A second tale relating to our state in life.
Yesterday, I put away half of our children's books. They hadn't been read in weeks, and were instead being used as teetherd by the baby. You see, Maria is in a phase where she prefers that we tell her stories rather than read them. She enjoys giving us a prompt "tell a 'tory about ____" and hearing something tailor-made for her mood. It's an enjoyable phase; a respite from Babar, Winnie the Pooh, and the other lovable, but eventually tiresome subjects of Maria's library. But it requires more creative energy. I'm not a practiced story teller and don't have much in the way of ready-made tales. My stories are lumpy, Frankenstein affairs, often plagiarizing Maria's books or movies from my childhood. Often, I chose too complex a subject or go on for too long and find that I have lost my audience. But now that we're several weeks into this phase, I do a bit better. Let's see how I do here.
Our Story--the story of this post--is a tale about a tale. It begins one evening about two weeks ago, during Maria's bath. I had just acheived the rare tear-free hair washing, thanks to Maria being in an attentive mood. She had requested and received two stories during her shampoo. The first had been an involved fable about a wealthy frog who was overly particular about the temperature of his bath water. The second had been equally complex and had involved Mer-King Triton abducting Baby Louisa. Now that the suds were out of Maria's hair, I was pleased with myself and rather tired. "Time to get out of the bath, Maria."
Maria was unmoved by this announcement. "I not want to get out of bath. Tell a 'tory about Mommy in the bath." She splashed happily.
Having learned from hard experience that Maria does not do well with sudden transitions (perhaps none of us do), I decided to give her one last story.
A story about "Mommy in the bath," I repeated as I rummaged my brain. I couldn't remember having any exciting experiences in a bathtub, and I wasn't about to call on King Triton again. Finally, I settled on a simple anecdote from my youth.
"Once, when Mommy was a little girl, she took a bath. She was all clean. Her face was clean, her elbows were clean, her legs were clean. After she got out of the bath, she decided to go bump, bump, bump down the stair. You see, at the time, Mommy lived in a house where the stairs were covered in carpent, and sliding bump, bump, bump, down the stairs was something that she and Uncle Dan used to do all the time. But what Mommy didn't know was that her little dog, Brownie, had left a poopoo on the middle of the stairs. Now, doggies are supposed to put there poopoos and peepees outside, but sometimes, they forget and put them in the house. Now Mommy didn't see the poopoo because it blended right in with the carpet. So she went bump, bump, bump, right into the poopoo and got all messy. So she got up and told Muschi what happened, and she went right back up the stairs and took another bath and got clean again. That was it. The end. Time to get out of the bath."
At the conclusion of the story, Maria wore a blank, startled expression. I read disappointment in it, and felt apologetic that I hadn't been a more exciting child so that I could tell her more exciting stories about myself.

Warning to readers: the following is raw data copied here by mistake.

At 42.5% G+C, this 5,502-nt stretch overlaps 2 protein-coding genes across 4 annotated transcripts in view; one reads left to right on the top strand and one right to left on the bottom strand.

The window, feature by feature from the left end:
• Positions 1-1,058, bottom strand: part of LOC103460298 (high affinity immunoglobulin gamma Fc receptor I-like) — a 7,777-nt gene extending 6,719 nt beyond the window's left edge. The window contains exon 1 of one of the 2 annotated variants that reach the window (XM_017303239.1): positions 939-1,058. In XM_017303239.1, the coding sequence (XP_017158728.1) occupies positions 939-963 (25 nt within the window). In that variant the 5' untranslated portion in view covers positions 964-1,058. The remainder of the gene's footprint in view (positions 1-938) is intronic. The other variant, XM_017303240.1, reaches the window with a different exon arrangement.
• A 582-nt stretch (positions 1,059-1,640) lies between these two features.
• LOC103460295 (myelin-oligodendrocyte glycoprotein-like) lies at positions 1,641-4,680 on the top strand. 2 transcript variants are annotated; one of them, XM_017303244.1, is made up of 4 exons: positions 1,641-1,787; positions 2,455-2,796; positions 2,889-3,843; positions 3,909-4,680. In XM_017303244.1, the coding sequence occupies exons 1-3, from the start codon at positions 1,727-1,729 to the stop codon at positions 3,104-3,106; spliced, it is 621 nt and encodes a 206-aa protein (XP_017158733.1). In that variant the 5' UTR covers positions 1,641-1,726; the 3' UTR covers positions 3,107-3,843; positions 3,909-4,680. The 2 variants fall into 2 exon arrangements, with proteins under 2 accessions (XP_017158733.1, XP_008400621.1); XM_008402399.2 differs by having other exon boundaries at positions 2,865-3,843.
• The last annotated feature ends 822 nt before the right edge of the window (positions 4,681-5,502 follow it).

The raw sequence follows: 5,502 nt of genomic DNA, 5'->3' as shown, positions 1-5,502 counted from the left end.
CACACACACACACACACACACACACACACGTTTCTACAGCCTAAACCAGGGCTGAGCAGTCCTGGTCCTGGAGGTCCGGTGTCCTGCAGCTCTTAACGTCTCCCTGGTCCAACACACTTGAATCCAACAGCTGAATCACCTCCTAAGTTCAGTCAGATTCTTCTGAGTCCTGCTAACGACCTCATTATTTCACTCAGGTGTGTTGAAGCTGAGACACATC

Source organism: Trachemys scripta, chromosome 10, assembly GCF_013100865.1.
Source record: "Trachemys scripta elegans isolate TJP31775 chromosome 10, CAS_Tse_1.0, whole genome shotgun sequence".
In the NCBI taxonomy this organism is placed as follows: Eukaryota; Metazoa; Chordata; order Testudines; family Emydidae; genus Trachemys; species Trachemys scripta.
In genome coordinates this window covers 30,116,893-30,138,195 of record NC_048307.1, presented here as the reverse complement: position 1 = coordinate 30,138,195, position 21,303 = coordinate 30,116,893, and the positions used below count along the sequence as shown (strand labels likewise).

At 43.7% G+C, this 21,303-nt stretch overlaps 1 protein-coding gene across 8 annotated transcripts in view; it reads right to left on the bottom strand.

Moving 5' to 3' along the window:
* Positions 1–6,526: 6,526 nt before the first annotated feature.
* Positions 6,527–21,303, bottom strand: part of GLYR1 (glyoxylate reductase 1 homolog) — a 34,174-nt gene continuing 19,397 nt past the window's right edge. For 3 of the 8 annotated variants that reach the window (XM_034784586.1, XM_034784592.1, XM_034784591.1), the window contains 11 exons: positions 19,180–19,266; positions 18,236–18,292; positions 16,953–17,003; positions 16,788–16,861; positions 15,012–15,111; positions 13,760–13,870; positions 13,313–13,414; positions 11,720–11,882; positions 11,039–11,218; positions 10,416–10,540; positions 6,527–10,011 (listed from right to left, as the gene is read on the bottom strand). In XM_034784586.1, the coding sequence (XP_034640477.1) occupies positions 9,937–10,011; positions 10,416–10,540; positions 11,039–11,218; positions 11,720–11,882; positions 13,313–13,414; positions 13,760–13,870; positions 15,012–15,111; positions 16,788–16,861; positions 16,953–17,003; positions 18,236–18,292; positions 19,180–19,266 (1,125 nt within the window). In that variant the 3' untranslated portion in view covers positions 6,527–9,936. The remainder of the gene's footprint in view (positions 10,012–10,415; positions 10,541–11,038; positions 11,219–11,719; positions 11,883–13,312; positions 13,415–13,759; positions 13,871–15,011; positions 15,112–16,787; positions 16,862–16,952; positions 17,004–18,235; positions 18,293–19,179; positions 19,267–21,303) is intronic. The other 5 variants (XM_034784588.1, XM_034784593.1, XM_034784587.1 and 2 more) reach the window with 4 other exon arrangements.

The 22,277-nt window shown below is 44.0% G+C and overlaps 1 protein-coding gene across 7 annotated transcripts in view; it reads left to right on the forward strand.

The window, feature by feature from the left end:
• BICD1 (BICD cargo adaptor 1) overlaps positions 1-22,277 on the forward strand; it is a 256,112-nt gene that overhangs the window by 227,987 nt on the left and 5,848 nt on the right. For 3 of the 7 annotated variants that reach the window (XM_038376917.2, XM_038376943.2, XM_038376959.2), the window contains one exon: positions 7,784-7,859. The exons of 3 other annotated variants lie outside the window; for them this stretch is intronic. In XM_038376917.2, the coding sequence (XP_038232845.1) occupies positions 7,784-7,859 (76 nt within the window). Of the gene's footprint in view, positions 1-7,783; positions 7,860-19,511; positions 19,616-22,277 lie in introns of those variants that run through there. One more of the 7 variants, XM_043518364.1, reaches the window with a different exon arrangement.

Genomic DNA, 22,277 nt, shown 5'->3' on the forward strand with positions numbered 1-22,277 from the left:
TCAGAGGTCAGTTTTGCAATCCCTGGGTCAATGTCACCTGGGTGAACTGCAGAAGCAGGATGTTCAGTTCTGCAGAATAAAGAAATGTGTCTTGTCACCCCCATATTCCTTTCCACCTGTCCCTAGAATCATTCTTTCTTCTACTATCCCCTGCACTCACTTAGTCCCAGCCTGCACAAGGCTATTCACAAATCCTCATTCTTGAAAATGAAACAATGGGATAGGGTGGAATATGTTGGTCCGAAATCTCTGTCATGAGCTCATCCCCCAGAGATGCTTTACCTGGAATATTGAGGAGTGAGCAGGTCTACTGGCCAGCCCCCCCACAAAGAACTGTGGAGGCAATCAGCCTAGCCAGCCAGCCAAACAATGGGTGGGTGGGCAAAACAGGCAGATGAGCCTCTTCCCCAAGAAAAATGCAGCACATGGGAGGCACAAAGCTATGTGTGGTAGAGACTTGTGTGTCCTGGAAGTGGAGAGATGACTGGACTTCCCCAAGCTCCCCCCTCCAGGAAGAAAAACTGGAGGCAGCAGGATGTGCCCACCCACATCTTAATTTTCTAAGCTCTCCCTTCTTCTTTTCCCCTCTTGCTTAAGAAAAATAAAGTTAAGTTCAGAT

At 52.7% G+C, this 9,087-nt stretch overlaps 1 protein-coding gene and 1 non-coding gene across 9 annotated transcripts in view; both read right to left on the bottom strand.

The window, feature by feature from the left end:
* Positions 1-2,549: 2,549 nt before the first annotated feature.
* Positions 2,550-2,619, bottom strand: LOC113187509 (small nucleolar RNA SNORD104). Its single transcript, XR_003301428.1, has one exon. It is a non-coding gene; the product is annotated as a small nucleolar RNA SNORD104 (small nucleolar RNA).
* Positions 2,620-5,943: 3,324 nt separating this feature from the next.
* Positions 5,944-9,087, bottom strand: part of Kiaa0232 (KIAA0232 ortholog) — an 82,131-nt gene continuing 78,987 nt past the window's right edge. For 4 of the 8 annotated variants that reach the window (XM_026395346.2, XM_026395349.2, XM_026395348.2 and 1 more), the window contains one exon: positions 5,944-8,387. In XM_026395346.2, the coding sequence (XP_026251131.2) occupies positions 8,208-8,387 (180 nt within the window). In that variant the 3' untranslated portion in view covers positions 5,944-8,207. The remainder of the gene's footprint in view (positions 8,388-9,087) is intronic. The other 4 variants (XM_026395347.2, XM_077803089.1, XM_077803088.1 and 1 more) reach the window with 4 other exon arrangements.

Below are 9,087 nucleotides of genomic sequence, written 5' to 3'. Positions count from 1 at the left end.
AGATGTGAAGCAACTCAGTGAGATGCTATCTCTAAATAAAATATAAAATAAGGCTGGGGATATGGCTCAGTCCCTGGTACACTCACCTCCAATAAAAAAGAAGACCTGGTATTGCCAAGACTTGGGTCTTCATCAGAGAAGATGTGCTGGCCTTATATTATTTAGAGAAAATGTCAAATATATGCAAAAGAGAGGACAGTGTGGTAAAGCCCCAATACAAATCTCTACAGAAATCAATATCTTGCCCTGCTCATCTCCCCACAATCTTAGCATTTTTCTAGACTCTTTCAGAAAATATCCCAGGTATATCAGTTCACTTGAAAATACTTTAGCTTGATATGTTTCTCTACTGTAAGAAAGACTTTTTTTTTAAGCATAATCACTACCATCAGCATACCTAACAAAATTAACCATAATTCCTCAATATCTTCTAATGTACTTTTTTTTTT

"I'm sorry Sweetheart. That wasn't a very good story. What do you like better--stories about mermaids or stories about poop?"
There was a pause.
"Stories about poop."
"Well," I thought, as I toweled Maria off, "it just goes to show you that this kid always knows which answer will get the bigger reaction!"
But Maria soon demonstrated that her interest in the story was genuine.
"I think Bownie is a little black dog."
I explained that Brownie had, in fact, been a little brown and white dog. Maria continued to muse about "Bownie's" coloration, until I drew a picture of Brownie for her. Maria proceeded to caper around the apartment, and saying things like "When Bownie comes, she can sleep on this blanket. She can poop in the backyard." Finally, the child was wrangled into bed.
But her interest in the topic did not end with the evening. She continued to talk about Brownie and about how doggies poop outside. She also started playing at being a dog herself, crawling around the apartment on all fours saying things like "I'm a doggie! I poop outside!" and asking to be taken outside so that she could poop.
There are a number of lessons to be learned from this incident.
1.) children love hearing stories about their parents, especially about when their parents were young. That mommy had a dog named Brownie and that Brownie was white and brown, is an Important Fact.
b.) In the world of someone who is learning to use the toilet, a story about poop, especially a mis-placed poop, is indeed very interesting.
c.) More generally, simple stories about real, concrete things, can be more engaging than stories of the more fanciful variety. (This is something I really need to keep in mind.)
But the lesson that I'm holding onto (nay, gripping) is the lesson of the story itself. The story of me landing on the dog pile was remarkably appropriate for the state of a family in potty training. Between Maria's mishaps and successes (we have one of those one-piece potties that requires sanitizing after each use) and the consequences of Loulou's newly hearty, fiber-filled meals (she's newly mastered getting food into her mouth), I feel like I'm dealing with a lot of poo lately. I know that with only two young ones, my situation is in no way extreme. but for me it's new, different, and a bit tiring.
I must remind my 29-year-old self what my seven-year-old self knew: Poo happens; when it belongs to someone you love, it's not a big deal. Or, more succinctly: Chin up and clean up!